WASHINGTON, D.C. -- The coronavirus outbreak in the United States began to ramp up just as the general election in North Carolina’s U.S. Senate race was getting underway.

Now the virus is forcing the candidates - Republican incumbent Thom Tillis and Democratic challenger Cal Cunningham - to adapt, each camp adopting a socially-distanced approach to voter outreach.

So far, Cunningham has participated in more than a dozen virtual town halls, according to his campaign.

“Even though it’s an extraordinary time, the work goes on,” Cunningham told participants in a recent event hosted by the Cumberland County Democrats.

The event took place on Zoom, the video chat platform. He touched on topics ranging from healthcare to Citizens United, while encouraging people on the call to get involved with the campaign.

In any other year, a Senate candidate might be hitting the road right about now, hosting in-person meet-and-greets across the state. A Cunningham spokesman said they just wrapped up some of those events and had more planned for the months ahead.

However, safety restrictions due to the coronavirus make in-person gatherings impossible.

“I think this will be the normal for the time being,” Cunningham said of his campaign's virtual approach.

Across the aisle, Tillis is hosting almost daily coronavirus telephone town halls through his official Senate office, taking constituent questions about the outbreak and the federal response.

On a call Friday, he fielded inquiries about whether there should be a national stay-at-home order, while also reminding people to practice social distancing.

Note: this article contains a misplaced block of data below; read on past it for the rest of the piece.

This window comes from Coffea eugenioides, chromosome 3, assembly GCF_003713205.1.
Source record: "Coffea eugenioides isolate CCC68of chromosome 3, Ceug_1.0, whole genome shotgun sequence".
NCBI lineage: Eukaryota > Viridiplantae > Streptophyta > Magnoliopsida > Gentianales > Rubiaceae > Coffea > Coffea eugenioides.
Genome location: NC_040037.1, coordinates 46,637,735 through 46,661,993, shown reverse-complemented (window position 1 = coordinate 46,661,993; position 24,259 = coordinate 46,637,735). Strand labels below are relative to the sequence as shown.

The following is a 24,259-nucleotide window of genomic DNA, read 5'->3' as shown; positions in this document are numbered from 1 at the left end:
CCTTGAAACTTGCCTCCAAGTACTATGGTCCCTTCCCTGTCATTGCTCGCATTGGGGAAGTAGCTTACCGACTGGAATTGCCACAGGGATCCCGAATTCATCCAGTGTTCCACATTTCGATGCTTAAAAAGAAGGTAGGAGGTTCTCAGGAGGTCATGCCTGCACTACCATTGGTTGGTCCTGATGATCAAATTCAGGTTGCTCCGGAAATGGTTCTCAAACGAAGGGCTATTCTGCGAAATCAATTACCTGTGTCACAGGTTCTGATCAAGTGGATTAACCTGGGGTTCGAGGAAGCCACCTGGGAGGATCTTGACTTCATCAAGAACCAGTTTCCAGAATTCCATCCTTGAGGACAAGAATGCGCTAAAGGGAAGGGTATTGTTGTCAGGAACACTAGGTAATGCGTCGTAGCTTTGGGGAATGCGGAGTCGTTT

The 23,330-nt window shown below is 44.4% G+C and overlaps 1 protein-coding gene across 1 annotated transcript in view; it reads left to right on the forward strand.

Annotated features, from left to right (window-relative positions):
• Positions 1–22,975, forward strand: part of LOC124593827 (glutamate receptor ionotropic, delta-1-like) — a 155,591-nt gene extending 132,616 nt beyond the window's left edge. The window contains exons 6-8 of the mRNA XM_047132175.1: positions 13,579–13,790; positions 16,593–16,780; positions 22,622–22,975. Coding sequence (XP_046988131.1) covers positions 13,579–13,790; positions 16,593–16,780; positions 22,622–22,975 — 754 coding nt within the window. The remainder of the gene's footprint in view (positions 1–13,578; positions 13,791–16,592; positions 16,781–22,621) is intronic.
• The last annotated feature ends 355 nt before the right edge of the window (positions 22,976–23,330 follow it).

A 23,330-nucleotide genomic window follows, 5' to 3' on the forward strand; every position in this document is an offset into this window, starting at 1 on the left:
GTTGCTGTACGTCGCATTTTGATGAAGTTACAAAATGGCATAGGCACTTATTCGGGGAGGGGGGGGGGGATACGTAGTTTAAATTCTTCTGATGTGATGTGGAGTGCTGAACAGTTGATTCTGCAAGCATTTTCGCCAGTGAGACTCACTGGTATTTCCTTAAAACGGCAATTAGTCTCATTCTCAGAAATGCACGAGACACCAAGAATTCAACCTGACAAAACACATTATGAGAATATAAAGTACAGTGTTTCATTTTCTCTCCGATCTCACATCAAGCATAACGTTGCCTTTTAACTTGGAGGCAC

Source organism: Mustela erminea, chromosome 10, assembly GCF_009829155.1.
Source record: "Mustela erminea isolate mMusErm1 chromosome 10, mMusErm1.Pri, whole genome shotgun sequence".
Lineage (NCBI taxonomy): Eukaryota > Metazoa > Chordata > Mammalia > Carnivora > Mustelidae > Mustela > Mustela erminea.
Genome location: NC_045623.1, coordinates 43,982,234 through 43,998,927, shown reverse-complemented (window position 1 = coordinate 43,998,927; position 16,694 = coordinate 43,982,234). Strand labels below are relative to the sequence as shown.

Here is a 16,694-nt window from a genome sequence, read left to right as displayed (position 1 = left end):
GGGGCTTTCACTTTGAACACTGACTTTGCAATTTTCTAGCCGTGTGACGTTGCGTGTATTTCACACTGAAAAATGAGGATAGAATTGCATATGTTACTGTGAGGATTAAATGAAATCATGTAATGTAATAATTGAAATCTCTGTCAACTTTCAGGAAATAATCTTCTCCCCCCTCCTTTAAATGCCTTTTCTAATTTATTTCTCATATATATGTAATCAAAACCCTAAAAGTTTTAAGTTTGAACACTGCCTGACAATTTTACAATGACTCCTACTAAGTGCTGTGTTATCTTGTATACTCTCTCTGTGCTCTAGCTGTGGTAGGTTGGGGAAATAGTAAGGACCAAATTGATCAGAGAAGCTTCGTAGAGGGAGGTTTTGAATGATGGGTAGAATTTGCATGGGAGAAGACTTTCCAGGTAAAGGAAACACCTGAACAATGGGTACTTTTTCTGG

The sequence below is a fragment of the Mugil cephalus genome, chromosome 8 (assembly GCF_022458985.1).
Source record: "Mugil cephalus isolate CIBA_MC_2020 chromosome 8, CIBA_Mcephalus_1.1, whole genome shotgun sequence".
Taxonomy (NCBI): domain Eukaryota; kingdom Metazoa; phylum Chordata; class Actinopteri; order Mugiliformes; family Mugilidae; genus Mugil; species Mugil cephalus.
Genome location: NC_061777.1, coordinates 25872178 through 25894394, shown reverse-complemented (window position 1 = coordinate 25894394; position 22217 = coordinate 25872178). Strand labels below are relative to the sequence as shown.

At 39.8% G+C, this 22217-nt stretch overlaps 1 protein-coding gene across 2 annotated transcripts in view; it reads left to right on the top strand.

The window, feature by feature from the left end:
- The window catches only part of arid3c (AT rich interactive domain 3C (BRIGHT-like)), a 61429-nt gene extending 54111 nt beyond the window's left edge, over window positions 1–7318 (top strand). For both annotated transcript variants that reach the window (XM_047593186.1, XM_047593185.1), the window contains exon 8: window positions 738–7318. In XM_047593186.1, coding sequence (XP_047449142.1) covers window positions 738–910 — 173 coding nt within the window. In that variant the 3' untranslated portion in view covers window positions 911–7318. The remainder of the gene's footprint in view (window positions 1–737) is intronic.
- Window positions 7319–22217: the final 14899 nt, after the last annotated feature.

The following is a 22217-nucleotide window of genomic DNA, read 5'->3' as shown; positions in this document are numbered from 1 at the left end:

In a statement, a spokesman for the Tillis campaign said they are supplementing the calls "through social media and digital initiatives that provide North Carolinians with updates on the virus.”

"Senator Tillis' priority right now is doing everything he can to protect the physical and economic health of North Carolina and the nation during this crisis, and our campaign is following his lead," the spokesman wrote.

The campaign, the spokesman said, is also doing voter outreach through virtual events, with the goal of boosting their organization heading into November.

So can this virtual strategy work during a crisis? Is it effective and can it have an impact?

David Karpf, who teaches strategic communications at The George Washington University, said given the extraordinary circumstances, it is hard to know.

“The activities that you can do right now, it’s not clear how relevant or meaningful or even appropriate they are,” Karpf said.

At the end of the day, it is currently early on the election calendar. In any other year, many people likely would not be paying attention to the U.S. Senate race right now.

“There are still things you can do in the spring for a general election - you can raise money, you can build a volunteer base, you can try out messages - but losing that lead time while everyone else loses that lead time, that is basically no lost value,” Karpf said.

When will candidates be able to pound the pavement and hit the trail again? And what will that even look like? Only time will tell.